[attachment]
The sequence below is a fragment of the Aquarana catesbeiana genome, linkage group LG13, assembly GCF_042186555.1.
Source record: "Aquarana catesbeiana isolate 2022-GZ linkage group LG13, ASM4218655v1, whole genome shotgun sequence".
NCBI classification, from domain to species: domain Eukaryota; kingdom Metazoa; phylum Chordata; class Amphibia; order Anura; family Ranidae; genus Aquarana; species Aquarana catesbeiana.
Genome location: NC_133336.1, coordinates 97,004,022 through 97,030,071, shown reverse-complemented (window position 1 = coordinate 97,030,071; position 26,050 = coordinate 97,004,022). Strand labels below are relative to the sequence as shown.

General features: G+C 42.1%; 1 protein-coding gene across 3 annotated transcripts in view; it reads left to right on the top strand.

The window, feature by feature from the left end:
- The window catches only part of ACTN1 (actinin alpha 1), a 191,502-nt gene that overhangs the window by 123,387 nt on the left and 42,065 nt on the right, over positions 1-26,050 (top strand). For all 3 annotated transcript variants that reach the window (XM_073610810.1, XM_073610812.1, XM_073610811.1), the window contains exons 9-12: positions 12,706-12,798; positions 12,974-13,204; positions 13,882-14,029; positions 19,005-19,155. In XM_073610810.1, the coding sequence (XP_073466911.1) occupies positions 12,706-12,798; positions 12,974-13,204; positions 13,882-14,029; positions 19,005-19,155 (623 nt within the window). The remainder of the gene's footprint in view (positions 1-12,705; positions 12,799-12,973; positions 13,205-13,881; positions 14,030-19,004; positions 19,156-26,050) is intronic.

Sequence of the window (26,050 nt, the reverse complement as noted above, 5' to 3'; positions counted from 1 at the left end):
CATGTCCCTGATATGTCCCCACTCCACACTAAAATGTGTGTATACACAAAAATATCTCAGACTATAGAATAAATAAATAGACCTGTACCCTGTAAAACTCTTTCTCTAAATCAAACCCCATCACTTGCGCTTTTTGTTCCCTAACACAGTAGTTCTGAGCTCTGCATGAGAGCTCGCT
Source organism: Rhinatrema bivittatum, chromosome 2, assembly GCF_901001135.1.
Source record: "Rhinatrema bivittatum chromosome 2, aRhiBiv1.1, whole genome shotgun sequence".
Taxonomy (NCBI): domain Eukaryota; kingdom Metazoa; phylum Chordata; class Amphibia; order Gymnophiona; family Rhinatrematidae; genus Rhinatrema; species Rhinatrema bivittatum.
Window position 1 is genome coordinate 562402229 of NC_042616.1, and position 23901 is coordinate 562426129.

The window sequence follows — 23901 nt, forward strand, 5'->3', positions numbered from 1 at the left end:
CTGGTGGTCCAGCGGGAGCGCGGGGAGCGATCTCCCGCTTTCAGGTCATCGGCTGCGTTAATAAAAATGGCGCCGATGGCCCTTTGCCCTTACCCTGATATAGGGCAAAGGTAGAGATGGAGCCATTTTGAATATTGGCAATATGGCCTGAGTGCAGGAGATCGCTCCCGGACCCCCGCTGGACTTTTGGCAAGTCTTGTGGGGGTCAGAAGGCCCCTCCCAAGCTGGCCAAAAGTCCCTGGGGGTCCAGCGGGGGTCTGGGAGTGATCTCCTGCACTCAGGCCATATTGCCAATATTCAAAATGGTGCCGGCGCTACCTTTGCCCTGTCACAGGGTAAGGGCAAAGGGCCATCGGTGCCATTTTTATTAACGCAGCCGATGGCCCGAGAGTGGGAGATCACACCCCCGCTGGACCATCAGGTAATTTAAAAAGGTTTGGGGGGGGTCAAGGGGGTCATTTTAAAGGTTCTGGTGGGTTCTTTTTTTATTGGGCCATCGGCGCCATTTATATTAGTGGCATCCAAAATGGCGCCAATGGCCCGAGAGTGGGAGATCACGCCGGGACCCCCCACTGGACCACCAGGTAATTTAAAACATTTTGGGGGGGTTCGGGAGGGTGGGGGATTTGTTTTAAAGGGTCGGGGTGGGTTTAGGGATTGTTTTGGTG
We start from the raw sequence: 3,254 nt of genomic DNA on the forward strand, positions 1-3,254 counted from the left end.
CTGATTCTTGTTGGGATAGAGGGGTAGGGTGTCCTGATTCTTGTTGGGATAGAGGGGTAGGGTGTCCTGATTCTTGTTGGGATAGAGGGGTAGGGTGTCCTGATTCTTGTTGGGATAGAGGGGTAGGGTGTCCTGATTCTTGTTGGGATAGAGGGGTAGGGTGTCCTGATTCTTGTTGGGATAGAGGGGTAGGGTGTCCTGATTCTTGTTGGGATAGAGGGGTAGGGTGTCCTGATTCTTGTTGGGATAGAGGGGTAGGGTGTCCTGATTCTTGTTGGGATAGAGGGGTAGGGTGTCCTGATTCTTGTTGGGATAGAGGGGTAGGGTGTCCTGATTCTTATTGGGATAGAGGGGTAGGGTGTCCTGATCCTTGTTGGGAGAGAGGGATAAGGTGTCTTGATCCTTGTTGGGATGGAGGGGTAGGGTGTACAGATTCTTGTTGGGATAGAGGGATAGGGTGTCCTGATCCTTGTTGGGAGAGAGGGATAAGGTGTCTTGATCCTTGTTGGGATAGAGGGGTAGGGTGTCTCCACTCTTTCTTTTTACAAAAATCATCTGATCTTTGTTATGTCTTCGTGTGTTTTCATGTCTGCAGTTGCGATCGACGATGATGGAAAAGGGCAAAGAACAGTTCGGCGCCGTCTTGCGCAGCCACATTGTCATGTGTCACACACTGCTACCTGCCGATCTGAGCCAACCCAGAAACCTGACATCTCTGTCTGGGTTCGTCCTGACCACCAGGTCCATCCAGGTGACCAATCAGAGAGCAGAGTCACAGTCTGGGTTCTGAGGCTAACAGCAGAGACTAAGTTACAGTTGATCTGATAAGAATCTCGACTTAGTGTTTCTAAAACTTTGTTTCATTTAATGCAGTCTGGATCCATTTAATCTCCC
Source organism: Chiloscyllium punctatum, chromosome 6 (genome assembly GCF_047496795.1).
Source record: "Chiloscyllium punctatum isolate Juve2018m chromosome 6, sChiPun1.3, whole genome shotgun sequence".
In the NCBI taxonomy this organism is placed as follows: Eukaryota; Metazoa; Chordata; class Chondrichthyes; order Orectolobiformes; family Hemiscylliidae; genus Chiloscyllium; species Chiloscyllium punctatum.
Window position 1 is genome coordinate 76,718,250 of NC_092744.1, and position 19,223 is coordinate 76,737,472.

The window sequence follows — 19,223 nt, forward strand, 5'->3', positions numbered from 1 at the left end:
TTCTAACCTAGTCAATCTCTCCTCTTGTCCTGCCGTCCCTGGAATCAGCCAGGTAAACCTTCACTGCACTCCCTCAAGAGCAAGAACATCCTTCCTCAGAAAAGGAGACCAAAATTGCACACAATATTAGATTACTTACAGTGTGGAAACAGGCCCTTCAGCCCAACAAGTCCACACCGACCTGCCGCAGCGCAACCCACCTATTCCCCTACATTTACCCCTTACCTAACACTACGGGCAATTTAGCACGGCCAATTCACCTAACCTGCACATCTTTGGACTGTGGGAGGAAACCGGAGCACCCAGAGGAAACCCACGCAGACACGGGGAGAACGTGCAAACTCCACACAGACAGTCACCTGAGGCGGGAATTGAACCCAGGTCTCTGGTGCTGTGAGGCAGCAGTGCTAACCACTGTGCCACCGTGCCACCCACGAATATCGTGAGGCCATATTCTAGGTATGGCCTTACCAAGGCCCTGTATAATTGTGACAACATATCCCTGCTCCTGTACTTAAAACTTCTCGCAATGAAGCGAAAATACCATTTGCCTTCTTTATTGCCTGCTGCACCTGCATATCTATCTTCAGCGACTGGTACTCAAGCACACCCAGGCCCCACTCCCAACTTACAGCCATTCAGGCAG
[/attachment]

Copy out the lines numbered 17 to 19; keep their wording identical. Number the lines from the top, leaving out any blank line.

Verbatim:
CTGATTCTTGTTGGGATAGAGGGGTAGGGTGTCCTGATTCTTGTTGGGATAGAGGGGTAGGGTGTCCTGATTCTTGTTGGGATAGAGGGGTAGGGTGTCCTGATTCTTGTTGGGATAGAGGGGTAGGGTGTCCTGATTCTTGTTGGGATAGAGGGGTAGGGTGTCCTGATTCTTGTTGGGATAGAGGGGTAGGGTGTCCTGATTCTTGTTGGGATAGAGGGGTAGGGTGTCCTGATTCTTGTTGGGATAGAGGGGTAGGGTGTCCTGATTCTTGTTGGGATAGAGGGGTAGGGTGTCCTGATTCTTGTTGGGATAGAGGGGTAGGGTGTCCTGATTCTTATTGGGATAGAGGGGTAGGGTGTCCTGATCCTTGTTGGGAGAGAGGGATAAGGTGTCTTGATCCTTGTTGGGATGGAGGGGTAGGGTGTACAGATTCTTGTTGGGATAGAGGGATAGGGTGTCCTGATCCTTGTTGGGAGAGAGGGATAAGGTGTCTTGATCCTTGTTGGGATAGAGGGGTAGGGTGTCTCCACTCTTTCTTTTTACAAAAATCATCTGATCTTTGTTATGTCTTCGTGTGTTTTCATGTCTGCAGTTGCGATCGACGATGATGGAAAAGGGCAAAGAACAGTTCGGCGCCGTCTTGCGCAGCCACATTGTCATGTGTCACACACTGCTACCTGCCGATCTGAGCCAACCCAGAAACCTGACATCTCTGTCTGGGTTCGTCCTGACCACCAGGTCCATCCAGGTGACCAATCAGAGAGCAGAGTCACAGTCTGGGTTCTGAGGCTAACAGCAGAGACTAAGTTACAGTTGATCTGATAAGAATCTCGACTTAGTGTTTCTAAAACTTTGTTTCATTTAATGCAGTCTGGATCCATTTAATCTCCC
Source organism: Chiloscyllium punctatum, chromosome 6 (genome assembly GCF_047496795.1).
Source record: "Chiloscyllium punctatum isolate Juve2018m chromosome 6, sChiPun1.3, whole genome shotgun sequence".